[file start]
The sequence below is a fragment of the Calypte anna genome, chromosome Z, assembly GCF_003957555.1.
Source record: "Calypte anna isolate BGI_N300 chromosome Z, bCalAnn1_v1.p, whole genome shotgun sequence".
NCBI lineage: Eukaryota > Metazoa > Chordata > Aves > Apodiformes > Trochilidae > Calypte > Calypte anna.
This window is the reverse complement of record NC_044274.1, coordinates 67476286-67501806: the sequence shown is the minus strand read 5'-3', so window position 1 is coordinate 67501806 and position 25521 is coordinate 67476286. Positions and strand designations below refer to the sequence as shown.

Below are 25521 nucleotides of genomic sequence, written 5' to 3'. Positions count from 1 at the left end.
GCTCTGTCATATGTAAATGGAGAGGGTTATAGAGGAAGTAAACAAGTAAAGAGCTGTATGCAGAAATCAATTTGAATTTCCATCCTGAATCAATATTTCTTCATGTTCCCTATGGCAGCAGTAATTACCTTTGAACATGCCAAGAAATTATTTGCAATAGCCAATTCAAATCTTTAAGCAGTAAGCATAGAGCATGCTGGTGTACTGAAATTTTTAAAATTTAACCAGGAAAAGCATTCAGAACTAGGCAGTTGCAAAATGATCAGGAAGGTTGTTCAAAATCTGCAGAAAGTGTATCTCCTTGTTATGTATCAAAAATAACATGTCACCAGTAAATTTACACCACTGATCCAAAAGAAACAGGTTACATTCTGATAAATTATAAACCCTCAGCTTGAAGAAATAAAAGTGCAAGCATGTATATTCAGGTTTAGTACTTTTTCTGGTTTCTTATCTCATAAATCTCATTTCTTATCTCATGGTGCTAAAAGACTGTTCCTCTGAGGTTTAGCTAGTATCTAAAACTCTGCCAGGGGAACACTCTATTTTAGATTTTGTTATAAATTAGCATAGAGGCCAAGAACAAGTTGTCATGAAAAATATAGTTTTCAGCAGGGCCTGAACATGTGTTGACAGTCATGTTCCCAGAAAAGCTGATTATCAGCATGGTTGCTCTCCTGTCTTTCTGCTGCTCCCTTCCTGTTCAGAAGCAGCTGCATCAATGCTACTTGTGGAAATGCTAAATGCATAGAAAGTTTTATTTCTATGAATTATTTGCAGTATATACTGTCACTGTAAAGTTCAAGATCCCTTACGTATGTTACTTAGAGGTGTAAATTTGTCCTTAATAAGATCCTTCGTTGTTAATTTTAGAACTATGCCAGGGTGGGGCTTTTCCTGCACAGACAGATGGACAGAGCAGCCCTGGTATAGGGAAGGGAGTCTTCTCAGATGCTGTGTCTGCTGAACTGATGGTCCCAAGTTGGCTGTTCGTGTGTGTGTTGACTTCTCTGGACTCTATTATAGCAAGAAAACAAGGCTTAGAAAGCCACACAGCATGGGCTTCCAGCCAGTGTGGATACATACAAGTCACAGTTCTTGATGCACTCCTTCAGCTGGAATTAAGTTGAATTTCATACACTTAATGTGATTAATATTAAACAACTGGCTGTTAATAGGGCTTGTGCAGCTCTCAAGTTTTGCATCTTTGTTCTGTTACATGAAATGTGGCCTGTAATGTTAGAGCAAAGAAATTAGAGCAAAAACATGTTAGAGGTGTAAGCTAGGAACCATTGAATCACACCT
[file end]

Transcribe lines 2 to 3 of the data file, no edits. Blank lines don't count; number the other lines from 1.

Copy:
Source record: "Calypte anna isolate BGI_N300 chromosome Z, bCalAnn1_v1.p, whole genome shotgun sequence".
NCBI lineage: Eukaryota > Metazoa > Chordata > Aves > Apodiformes > Trochilidae > Calypte > Calypte anna.